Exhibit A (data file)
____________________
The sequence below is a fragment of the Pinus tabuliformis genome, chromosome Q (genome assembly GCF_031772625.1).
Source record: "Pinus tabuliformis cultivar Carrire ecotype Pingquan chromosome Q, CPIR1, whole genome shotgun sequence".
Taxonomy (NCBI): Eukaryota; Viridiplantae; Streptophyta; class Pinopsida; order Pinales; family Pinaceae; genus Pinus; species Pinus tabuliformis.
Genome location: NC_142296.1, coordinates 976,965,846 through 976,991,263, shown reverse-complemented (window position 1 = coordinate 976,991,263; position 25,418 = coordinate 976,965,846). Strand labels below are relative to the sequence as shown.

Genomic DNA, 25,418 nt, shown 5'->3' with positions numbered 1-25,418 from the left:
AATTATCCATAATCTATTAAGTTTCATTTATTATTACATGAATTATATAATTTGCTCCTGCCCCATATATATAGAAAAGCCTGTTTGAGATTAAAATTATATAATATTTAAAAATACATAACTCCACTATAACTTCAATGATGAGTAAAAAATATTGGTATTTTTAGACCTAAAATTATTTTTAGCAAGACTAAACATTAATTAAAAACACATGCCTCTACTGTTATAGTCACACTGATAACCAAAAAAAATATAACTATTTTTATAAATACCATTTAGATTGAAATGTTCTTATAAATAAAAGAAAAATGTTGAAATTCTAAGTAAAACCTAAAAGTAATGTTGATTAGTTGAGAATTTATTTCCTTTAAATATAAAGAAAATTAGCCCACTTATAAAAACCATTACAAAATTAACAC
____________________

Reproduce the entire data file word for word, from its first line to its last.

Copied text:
The sequence below is a fragment of the Pinus tabuliformis genome, chromosome Q (genome assembly GCF_031772625.1).
Source record: "Pinus tabuliformis cultivar Carrire ecotype Pingquan chromosome Q, CPIR1, whole genome shotgun sequence".
Taxonomy (NCBI): Eukaryota; Viridiplantae; Streptophyta; class Pinopsida; order Pinales; family Pinaceae; genus Pinus; species Pinus tabuliformis.
Genome location: NC_142296.1, coordinates 976,965,846 through 976,991,263, shown reverse-complemented (window position 1 = coordinate 976,991,263; position 25,418 = coordinate 976,965,846). Strand labels below are relative to the sequence as shown.

Genomic DNA, 25,418 nt, shown 5'->3' with positions numbered 1-25,418 from the left:
AATTATCCATAATCTATTAAGTTTCATTTATTATTACATGAATTATATAATTTGCTCCTGCCCCATATATATAGAAAAGCCTGTTTGAGATTAAAATTATATAATATTTAAAAATACATAACTCCACTATAACTTCAATGATGAGTAAAAAATATTGGTATTTTTAGACCTAAAATTATTTTTAGCAAGACTAAACATTAATTAAAAACACATGCCTCTACTGTTATAGTCACACTGATAACCAAAAAAAATATAACTATTTTTATAAATACCATTTAGATTGAAATGTTCTTATAAATAAAAGAAAAATGTTGAAATTCTAAGTAAAACCTAAAAGTAATGTTGATTAGTTGAGAATTTATTTCCTTTAAATATAAAGAAAATTAGCCCACTTATAAAAACCATTACAAAATTAACAC